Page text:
Posts Tagged ‘Afghanistan’

Winter in the Jardin Villemin

February 25, 2010

One of the joys of my last job in Afghanistan was getting to know my team. Of them all there was one young man in particular, let us call him Q, who was a pleasure to work with. (Before continuing, let me note that the use of the past tense does not suggest his demise.) Not particularly well educated, he had a curiosity and intelligence that put him beyond many his senior. It wasn’t always the case. He had been kidnapped with an expatriate member of staff and held for almost a month, forced across the mountains under the threat of death. Unsurprisingly, he had been severely knocked by the experience and it took him a long time to recover. To see him re-engage and build up his confidence was a good sight.

Last year he married, and was charmingly full of love. He was taking on more responsibility at work, and as I prepared to leave I was keen to recommend him to my manager and replacement, fearing to lose him from my department were he promoted but knowing he deserved it. In my last few days in Kabul it was decided that he would travel to France to attend a board meeting and some training courses. Within the organisation this signified great praise, and trust. Discussing it with my manager we felt that, recently married as he was, with much to look forward to, he would not abscond.

Not long after that meeting and I was walking up the Canal Saint-Martin in Paris on a bright free day and happened to pass the Jardin Villemin. It was here that several dozen Afghan asylum seekers had been camping out until they were forced out by the police, who were still conspicuously present when I strolled by. France is not known in Europe for having the most compassionate attitudes to asylum seekers and refugees. As in the Jardin Villemin, the state prefers to let them fend for themselves, until they become a public nuisance.

Some time later, and Q was in Paris. Where he did a runner. Hearing this I sent him an innocuous email asking him how his trip had been. Fantastic, said Q. But while in Kabul he had been threatened by people unknown who told him to do jihad and to spy on the kafirs and inform them of their movements. So he was not going back.

I did not believe him. It didn’t add up; this man’s background, a story that sounded too well angled to expatriates’ fears, plausible with no possibility of proof. And I was angry with him. For betraying my and the organisation’s trust, for making it harder to get visas for his Afghan colleagues to travel to Europe for training, for leaving his wife and family, and for what I felt to be his naivete in trying to seek asylum, not fully realising the new world of torment opening up to him in places such as the Jardin Villemin. I had spoken with him and many others back in Afghanistan about the difficulties facing asylum seekers in Europe, trying to tell them that the streets are not paved with gold as many seemed to think. It always felt like they never believed me, but I thought Q had more sense.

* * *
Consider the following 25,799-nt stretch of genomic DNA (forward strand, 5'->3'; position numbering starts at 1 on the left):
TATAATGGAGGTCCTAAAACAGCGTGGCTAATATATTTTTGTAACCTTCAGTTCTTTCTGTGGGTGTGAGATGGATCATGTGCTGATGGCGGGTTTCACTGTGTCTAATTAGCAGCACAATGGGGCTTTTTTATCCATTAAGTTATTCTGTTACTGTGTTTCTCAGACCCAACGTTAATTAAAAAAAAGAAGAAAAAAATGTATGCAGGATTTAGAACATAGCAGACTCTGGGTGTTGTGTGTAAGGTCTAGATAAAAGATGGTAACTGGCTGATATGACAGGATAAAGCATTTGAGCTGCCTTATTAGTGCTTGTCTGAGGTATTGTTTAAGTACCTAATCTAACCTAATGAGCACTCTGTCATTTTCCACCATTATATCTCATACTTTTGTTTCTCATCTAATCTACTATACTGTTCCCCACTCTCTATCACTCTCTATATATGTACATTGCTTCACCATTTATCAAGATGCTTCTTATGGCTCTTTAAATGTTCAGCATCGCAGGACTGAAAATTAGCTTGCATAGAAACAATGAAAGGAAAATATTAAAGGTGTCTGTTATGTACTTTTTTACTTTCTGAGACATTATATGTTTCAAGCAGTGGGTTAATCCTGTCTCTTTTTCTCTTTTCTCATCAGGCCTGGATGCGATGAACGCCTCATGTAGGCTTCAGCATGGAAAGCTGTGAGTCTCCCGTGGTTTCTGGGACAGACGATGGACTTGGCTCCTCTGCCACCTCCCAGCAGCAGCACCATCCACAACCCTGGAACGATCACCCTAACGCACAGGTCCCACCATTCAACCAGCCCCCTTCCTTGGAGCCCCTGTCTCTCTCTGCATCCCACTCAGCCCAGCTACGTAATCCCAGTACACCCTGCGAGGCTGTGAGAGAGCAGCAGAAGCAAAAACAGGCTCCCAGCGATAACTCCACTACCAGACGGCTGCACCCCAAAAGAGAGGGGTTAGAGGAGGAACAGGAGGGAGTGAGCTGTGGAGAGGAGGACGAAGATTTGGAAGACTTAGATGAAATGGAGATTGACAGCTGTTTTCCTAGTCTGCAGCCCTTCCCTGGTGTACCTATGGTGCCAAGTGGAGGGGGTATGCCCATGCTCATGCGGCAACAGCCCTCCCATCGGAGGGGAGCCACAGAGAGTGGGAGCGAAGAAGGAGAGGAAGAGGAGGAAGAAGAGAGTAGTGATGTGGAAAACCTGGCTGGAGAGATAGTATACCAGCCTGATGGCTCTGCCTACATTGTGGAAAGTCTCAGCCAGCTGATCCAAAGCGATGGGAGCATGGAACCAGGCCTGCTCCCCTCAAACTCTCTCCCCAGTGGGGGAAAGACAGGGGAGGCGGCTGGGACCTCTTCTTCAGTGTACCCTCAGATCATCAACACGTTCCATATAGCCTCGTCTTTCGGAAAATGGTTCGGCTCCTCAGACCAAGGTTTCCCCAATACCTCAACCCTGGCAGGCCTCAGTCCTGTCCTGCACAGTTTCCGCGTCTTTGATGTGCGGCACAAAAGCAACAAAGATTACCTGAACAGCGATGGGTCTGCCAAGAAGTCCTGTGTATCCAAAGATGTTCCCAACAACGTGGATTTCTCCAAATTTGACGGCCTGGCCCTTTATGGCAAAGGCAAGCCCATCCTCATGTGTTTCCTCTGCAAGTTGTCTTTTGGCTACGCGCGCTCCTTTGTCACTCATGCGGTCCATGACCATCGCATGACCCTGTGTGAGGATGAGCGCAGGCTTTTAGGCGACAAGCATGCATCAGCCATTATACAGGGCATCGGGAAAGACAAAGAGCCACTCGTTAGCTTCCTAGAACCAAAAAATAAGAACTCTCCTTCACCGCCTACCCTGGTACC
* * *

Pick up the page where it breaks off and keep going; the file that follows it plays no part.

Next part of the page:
Unkindly, I did not hide all of these thoughts in my reply to Q. I told him I thought he had made a stupid mistake. Without saying I did not believe him, I told him the authorities were very unlikely to believe his story, and asked aloud if it would not be better to spend the next years with his family rather than struggling to survive in a foreign and unfriendly land. I tried to assure him that my (brutal) honesty was from a friend who cared for his well being, but he was not best pleased.

The intensity of his reply took me aback. An unpleasant part of me wondered if it was partly due to his realising the situation he had put himself in. The rest of me had to guiltily admit that no, I did not know what it was like to be kidnapped and to face death and to be threatened and to be followed and no, I did not know that when he had gone they had, he wrote, phoned his wife and threatened her and she was taken sick and had to go to hospital then moved back to her parents’ house in a different city.

[edit]

I didn’t know how to reply to that. I moderated my response, said I did not think he was a bad person but was simply worried for him. Which is true. I haven’t heard from Q since then. Someone else told me he was going to try and get to Scandinavia, which would be a fairly sensible move considering. How a person sans papiers gets from France to Scandinavia I have faint idea. Or maybe he is sleeping under a bush in the Jardin Villemin. Wherever, I wish him well.

Afghanistan wins the World Cup

December 7, 2008

Afghanistan has won the 2008 Homeless World Cup! How bloody brilliant is that?!

Playing in Melbourne, they beat Russia 5-4.

In a thrilling match in front of 50,000 spectators packed into Federation Square throughout the day, the Afghanistan and Russian teams battled it out for the sixth Homeless World Cup Trophy.

Russia opened the scoring, but Afghanistan responded quickly and at the end of the first seven-minute half were ahead 3-2. The two teams traded goal for goal in the second term, with Afghanistan holding the lead. Despite some intense last-second attacks by the determined Russians, the Afghan defence held up to take victory.